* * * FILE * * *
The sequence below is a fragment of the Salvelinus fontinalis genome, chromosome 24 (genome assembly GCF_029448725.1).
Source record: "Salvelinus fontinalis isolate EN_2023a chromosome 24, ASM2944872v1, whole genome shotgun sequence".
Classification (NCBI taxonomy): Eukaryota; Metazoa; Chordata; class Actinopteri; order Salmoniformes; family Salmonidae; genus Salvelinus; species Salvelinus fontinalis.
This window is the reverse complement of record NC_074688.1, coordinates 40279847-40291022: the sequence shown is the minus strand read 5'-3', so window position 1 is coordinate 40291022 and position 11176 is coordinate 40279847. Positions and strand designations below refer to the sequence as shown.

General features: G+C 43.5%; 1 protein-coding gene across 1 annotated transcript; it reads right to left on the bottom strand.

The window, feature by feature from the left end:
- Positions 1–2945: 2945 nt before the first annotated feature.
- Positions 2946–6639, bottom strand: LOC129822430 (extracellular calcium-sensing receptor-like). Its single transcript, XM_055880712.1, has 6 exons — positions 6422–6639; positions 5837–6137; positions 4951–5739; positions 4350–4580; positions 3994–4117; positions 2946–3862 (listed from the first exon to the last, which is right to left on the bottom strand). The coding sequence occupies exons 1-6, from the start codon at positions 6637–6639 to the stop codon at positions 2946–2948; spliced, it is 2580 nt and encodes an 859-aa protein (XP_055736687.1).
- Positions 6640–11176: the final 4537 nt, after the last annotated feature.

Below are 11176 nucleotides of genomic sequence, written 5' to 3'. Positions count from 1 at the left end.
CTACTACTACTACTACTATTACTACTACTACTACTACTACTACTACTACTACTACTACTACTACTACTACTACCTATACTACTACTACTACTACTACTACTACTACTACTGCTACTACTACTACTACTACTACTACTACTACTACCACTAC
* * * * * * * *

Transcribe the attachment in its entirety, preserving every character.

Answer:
The sequence below is a fragment of the Salvelinus fontinalis genome, chromosome 24 (genome assembly GCF_029448725.1).
Source record: "Salvelinus fontinalis isolate EN_2023a chromosome 24, ASM2944872v1, whole genome shotgun sequence".
Classification (NCBI taxonomy): Eukaryota; Metazoa; Chordata; class Actinopteri; order Salmoniformes; family Salmonidae; genus Salvelinus; species Salvelinus fontinalis.
This window is the reverse complement of record NC_074688.1, coordinates 40279847-40291022: the sequence shown is the minus strand read 5'-3', so window position 1 is coordinate 40291022 and position 11176 is coordinate 40279847. Positions and strand designations below refer to the sequence as shown.

General features: G+C 43.5%; 1 protein-coding gene across 1 annotated transcript; it reads right to left on the bottom strand.

The window, feature by feature from the left end:
- Positions 1–2945: 2945 nt before the first annotated feature.
- Positions 2946–6639, bottom strand: LOC129822430 (extracellular calcium-sensing receptor-like). Its single transcript, XM_055880712.1, has 6 exons — positions 6422–6639; positions 5837–6137; positions 4951–5739; positions 4350–4580; positions 3994–4117; positions 2946–3862 (listed from the first exon to the last, which is right to left on the bottom strand). The coding sequence occupies exons 1-6, from the start codon at positions 6637–6639 to the stop codon at positions 2946–2948; spliced, it is 2580 nt and encodes an 859-aa protein (XP_055736687.1).
- Positions 6640–11176: the final 4537 nt, after the last annotated feature.

Below are 11176 nucleotides of genomic sequence, written 5' to 3'. Positions count from 1 at the left end.
CTACTACTACTACTACTATTACTACTACTACTACTACTACTACTACTACTACTACTACTACTACTACTACTACCTATACTACTACTACTACTACTACTACTACTACTACTGCTACTACTACTACTACTACTACTACTACTACTACCACTAC